The two plots concern the fictional African state of Beninia making a deal with General Technics to take over the management of their country, to speed up development from third world to first world status. A second plot is a break-through in genetic engineering in the fictional South East Asian nation of Yatakang (an island nation and a former Dutch colony, like Indonesia), to which Hogan is soon sent by the US Government to investigate. The two plots cross, bringing potential implications for the world.

Characters[edit]

  • Norman Niblock House, VP of HR at General Technics
  • Donald Hogan, "synthesist" and spy
  • Georgette Tallon Buckfast, “Old GT,” founder of General Technics, 91 years old, but looking 60, her body containing many artificial parts.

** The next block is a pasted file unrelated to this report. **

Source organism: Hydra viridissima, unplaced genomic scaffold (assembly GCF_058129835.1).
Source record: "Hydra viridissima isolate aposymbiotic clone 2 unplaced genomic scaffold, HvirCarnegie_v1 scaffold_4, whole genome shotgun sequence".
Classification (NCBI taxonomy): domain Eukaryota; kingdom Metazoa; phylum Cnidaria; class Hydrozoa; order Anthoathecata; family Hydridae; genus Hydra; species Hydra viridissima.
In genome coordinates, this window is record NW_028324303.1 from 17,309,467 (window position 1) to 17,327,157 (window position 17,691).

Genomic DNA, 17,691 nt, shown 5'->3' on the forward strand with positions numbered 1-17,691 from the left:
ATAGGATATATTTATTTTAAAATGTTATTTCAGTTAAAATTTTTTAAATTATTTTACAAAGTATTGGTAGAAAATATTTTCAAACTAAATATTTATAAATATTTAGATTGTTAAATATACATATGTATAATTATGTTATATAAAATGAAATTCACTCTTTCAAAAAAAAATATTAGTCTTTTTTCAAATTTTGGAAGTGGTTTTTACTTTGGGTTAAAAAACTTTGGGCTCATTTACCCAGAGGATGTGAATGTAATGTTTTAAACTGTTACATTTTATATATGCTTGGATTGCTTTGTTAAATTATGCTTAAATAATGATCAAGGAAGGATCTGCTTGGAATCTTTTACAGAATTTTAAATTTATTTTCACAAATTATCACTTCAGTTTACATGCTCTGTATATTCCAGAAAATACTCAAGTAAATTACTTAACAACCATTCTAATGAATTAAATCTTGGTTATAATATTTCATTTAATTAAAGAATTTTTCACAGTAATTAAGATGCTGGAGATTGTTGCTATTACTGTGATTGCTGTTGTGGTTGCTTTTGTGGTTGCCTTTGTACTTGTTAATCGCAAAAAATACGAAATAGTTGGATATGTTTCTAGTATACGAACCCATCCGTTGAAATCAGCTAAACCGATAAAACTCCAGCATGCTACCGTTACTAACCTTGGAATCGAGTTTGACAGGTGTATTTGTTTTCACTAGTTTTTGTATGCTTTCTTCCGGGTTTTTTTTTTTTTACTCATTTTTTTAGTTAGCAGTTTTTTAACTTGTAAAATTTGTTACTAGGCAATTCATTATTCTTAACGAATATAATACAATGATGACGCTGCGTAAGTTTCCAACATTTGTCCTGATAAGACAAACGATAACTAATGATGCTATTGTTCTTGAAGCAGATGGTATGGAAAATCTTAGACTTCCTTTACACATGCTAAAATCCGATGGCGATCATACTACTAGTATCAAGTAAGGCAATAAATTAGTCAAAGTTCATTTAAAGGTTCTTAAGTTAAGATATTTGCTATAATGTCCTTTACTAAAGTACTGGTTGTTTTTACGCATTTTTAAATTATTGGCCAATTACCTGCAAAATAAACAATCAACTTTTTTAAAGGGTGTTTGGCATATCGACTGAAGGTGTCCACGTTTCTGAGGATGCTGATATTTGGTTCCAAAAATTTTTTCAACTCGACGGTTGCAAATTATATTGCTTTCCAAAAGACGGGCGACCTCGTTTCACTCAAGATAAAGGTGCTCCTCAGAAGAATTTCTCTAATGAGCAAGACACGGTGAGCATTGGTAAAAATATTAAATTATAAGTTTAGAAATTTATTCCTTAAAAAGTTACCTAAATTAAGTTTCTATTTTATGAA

• Zadkiel F. Obomi, President of Beninia
  • Elihu Rodan Masters, US Ambassador to Beninia
  • Professor Doctor Sugaiguntung, university department head in Yatakang
  • Stallion “Stal” Lucas, a yonderboy
  • Olive Almeiro, baby farmer in Puerto Rico
  • Jeff Young, vendor of explosives and sabotage equipment
  • Henry Butcher
  • Chad C. Mulligan, former sociologist
  • Jogajong, revolutionary
  • Pierre Clodard, Jeannine Clodard, siblings, of pied-noir heritage
  • Eric Ellerman, plant geneticist
  • Poppy Shelton
  • Gerry Lindt, draftee
  • Guinevere Steele, née Dwiggins
  • Sheena Potter, Frank Potter
  • Victor Whatmough, Mary Whatmough, married
  • Sasha Peterson, Philip Peterson, mother and son